The Coen brothers are the next auteur filmmakers to defect to the small screen

Good luck.
Good luck.
Image: AP/Joel Ryan/Invision
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The Coen brothers, like many filmmakers before them, are heading into the TV fray. The duo behind cinema classics like Fargo, The Big Lebowski, No Country for Old Men, and the remake of True Grit are making their first foray into TV this year with a new Western anthology that they will write and direct.

The upcoming show, called The Ballad of Buster Scruggs, is reportedly being planned as a mini-series that would be released both on TV and in theaters. It’s unclear what that would look like. But, according to Variety, it’s because the project was too challenging to fit into a feature film.

Joel and Ethan Coen have dabbled in TV before. They developed a comedy for Fox in 2011 that never materialized. And were listed as executive producers on the Fargo TV series, but were reportedly not involved in the development or production of the show. This new project would be their first real run at the genre.

Other big-name auteur filmmakers like Martin Scorsese, Woody Allen, and Ridley Scott have also turned to TV in recent years, as an influx of Hollywood blockbusters have turned movie making into a tentpole business, prompting some directors to declare that cinema is dead.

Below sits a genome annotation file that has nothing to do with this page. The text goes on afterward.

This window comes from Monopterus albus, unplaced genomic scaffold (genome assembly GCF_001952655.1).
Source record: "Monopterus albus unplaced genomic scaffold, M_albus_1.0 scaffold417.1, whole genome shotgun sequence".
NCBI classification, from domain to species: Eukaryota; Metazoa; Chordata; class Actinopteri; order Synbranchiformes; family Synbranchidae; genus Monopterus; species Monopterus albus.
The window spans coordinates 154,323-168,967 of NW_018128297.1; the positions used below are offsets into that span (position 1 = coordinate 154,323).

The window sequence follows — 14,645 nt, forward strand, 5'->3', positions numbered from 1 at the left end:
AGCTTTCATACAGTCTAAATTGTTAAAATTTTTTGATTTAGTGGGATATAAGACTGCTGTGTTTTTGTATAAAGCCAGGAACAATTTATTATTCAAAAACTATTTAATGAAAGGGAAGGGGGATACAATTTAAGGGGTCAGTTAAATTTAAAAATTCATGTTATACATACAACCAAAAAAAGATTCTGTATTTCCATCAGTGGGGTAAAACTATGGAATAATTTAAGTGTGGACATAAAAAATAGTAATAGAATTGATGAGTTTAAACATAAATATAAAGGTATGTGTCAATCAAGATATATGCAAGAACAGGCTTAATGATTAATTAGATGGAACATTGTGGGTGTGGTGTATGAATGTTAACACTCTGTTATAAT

TV, on the other hand, has given filmmakers a chance to experiment with longer, more complex stories as of late, while bringing cinema-quality production and storytelling to the small screen.

But television is an entirely different beast than film and even the best of filmmakers have failed to conquer it. Woody Allen’s Amazon series, Crisis in Six Scenes, was a critical disappointment (paywall). Baz Luhrmann’s hip-hop drama The Get Down, is stunning at times, but was over-budget, met with mixed reactions from critics, and seemingly failed to attract a broad audience. Martin Scorsese’s rock drama Vinyl, created for HBO, also gloriously flopped last year and was canceled after its first season.

That’s not to say filmmakers can’t make great TV shows. Aaron Sorkin is something of a master in this arena, seamlessly shifting back and forth over the years between films like A Few Good Men, Moneyball, and The Social Network and TV shows like Sports Night, The West Wing, and The Newsroom. Steven Spielberg, along with Tom Hanks, brought Band of Brothers to life in an 2001 mini-series. David Fincher directed the first episode and produced Netflix’s smash hit, House of Cards.

Alfred Hitchcock pivoted to TV in the 1950s with his anthology series Alfred Hitchcock Presents, which remains a classic to this day. And there’s David Lynch’s bizarre sci-fi mystery series Twin Peaks, which lost its way during its second, final season, but built up a cult following in the years since and is being revived, 25 years later, by Showtime and is set to debut in May.

But the good is often offset by the bad. Season two of True Detective was a train wreck. Spielberg also produced mediocre shows like Terra Nova and Under the Dome. And Sorkin’s Studio 60 on the Sunset Strip only lasted one season.

The Coen brothers project, which has yet to find a network or streaming service, is an experiment for both the filmmakers and Annapurna Television, which is co-producing the film. The newly launched TV arm of Annapurna Pictures is being led by producer Megan Ellison and former HBO executive Sue Naegle. One of its first productions will be a limited series based on the Maria Semple novel Today Will Be Different, which will star Julia Roberts.